Table 2

Genetic investigations in LDCU cases

No family history was available for one adopted child and the other 83 LDCU cases were from 76 families. Overall, 46/83 (55.4%) LDCU cases (39/76 (51.3%) kindreds) had an affected first, second, or third degree relative. Eighteen families (23.7%) had more than one affected child; 19 of the mothers (25%) and seven of the fathers (9.2%) had LD (defined as having attended a special school). In three families (3.9%), both parents were affected. The rates of genetic investigation were very similar in the groups with and without a family history of LD (table 2). LDCU kindreds with a positive family history were designated at “high genetic risk”. Only 6/46 children from these kindreds had both investigations completed. We therefore offered to perform the necessary blood tests on the children from the high genetic risk families in their school using the school medical services. With parental consent, 22/40 (55%) of these children have had follow up tests performed in either school 1 or school 2. Definitive diagnoses have been achieved in 3/22 (13.6%) cases. These were all cytogenetic diagnoses and were: 46,XY,del(9)(p24.1;pter)mat, 46,XX,del(16)(p11.2-p13.11)de novo, and 46,XX,del(22) (q11.22)mat. The deletions of chromosomes 9 and 22 were both inherited from parents with LD.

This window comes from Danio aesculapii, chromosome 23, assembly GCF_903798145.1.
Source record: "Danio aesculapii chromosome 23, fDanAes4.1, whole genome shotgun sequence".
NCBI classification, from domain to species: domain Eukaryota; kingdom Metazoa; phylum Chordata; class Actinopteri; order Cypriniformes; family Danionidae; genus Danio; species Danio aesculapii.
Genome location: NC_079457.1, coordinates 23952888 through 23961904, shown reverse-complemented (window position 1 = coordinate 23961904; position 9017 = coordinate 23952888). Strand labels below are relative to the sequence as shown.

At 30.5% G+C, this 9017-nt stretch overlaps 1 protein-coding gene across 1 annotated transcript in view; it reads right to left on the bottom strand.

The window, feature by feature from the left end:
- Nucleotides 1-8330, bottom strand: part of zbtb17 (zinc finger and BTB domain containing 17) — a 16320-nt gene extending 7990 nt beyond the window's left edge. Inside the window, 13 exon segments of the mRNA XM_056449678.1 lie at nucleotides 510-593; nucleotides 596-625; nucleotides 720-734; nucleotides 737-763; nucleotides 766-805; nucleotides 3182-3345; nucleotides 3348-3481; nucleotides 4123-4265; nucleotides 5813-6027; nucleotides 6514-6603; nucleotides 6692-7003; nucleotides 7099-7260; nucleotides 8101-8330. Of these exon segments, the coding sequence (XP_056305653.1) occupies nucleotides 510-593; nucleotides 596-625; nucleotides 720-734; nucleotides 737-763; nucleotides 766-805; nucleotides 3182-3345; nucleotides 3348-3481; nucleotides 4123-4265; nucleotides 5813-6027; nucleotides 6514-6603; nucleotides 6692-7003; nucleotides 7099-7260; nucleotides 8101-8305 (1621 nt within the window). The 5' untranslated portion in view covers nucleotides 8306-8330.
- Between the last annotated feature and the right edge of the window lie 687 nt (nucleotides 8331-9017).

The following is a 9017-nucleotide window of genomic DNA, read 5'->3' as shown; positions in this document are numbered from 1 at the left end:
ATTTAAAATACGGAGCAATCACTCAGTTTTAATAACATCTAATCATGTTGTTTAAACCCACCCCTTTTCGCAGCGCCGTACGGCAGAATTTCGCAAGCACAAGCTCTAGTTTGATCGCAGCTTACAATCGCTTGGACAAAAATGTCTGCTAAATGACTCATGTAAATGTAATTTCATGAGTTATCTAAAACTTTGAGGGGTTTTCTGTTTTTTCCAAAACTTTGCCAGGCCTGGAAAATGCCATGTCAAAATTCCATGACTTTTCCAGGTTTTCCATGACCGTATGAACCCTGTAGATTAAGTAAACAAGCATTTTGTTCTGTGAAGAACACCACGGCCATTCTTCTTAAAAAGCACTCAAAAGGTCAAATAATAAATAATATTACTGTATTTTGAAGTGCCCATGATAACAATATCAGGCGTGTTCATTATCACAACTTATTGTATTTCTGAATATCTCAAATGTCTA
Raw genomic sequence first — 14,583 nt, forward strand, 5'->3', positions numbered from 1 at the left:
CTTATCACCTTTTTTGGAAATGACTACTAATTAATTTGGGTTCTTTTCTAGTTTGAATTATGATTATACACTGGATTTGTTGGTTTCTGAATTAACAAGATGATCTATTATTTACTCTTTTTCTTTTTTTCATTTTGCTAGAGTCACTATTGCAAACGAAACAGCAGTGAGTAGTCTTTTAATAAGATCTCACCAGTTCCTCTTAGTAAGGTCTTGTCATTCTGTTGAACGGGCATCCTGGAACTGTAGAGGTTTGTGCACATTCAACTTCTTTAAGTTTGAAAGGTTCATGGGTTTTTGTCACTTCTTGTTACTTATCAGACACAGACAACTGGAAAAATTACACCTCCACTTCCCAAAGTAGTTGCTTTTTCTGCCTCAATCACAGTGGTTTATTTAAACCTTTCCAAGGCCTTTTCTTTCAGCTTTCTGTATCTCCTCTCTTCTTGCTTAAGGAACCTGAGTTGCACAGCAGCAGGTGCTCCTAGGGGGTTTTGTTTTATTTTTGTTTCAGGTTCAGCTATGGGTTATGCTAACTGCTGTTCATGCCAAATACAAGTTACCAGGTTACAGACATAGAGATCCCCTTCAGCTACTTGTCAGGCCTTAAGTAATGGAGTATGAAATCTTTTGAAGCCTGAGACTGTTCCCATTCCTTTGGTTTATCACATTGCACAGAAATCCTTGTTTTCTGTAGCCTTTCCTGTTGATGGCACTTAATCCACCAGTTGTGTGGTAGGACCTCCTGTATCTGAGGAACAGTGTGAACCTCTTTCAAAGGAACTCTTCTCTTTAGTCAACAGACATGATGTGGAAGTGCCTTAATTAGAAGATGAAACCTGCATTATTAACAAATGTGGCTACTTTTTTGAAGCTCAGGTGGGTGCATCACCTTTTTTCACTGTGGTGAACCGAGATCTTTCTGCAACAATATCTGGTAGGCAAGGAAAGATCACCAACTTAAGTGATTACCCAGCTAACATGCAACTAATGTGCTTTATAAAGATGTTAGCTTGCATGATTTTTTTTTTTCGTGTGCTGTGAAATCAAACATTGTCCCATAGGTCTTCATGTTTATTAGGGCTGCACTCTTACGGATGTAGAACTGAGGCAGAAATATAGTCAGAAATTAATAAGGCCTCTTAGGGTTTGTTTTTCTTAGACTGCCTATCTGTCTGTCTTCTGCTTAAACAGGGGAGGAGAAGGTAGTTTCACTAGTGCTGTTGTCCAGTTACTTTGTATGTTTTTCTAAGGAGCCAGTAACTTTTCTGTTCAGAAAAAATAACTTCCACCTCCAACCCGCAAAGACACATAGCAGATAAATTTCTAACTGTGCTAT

Surprisingly, this appears to be the first reported attempt to assess the completeness of karyotype and fragile X analysis in a community based population of children with LDCU. It is, therefore, impossible to assess how common and widespread the problem of under-investigation is. The poor level of genetic investigation identified in this study may reflect the fact that families of children with LDCU are not interested in the aetiology or recurrence risk of the condition. The high participation rate in this study argues against this and suggests there is little or no antipathy within families. The high incidence of LCDU in first degree relatives, which has been a consistent finding in community based studies,3, 4 is likely to be a source of significant concern within the families. Why then is the rate of basic genetic investigation so low? Family practitioners and paediatricians in Lothian have had open access to chromosomal analysis and fragile X testing for many years under the NHS (that is, free at point of service). It may be the process of service delivery that is flawed. Our practice at this time was to perform all investigations for learning disability at a hospital or clinic based appointment with a community paediatrician or a paediatric neurologist. This appointment may then result in referral to the genetics clinic for further assessment or investigations. It may be that the families were not referred for investigation. It is also likely that families with multiple affected members would have difficulty attending these appointments and these families, who are at the highest risk of recurrence, may be less aware of genetic services.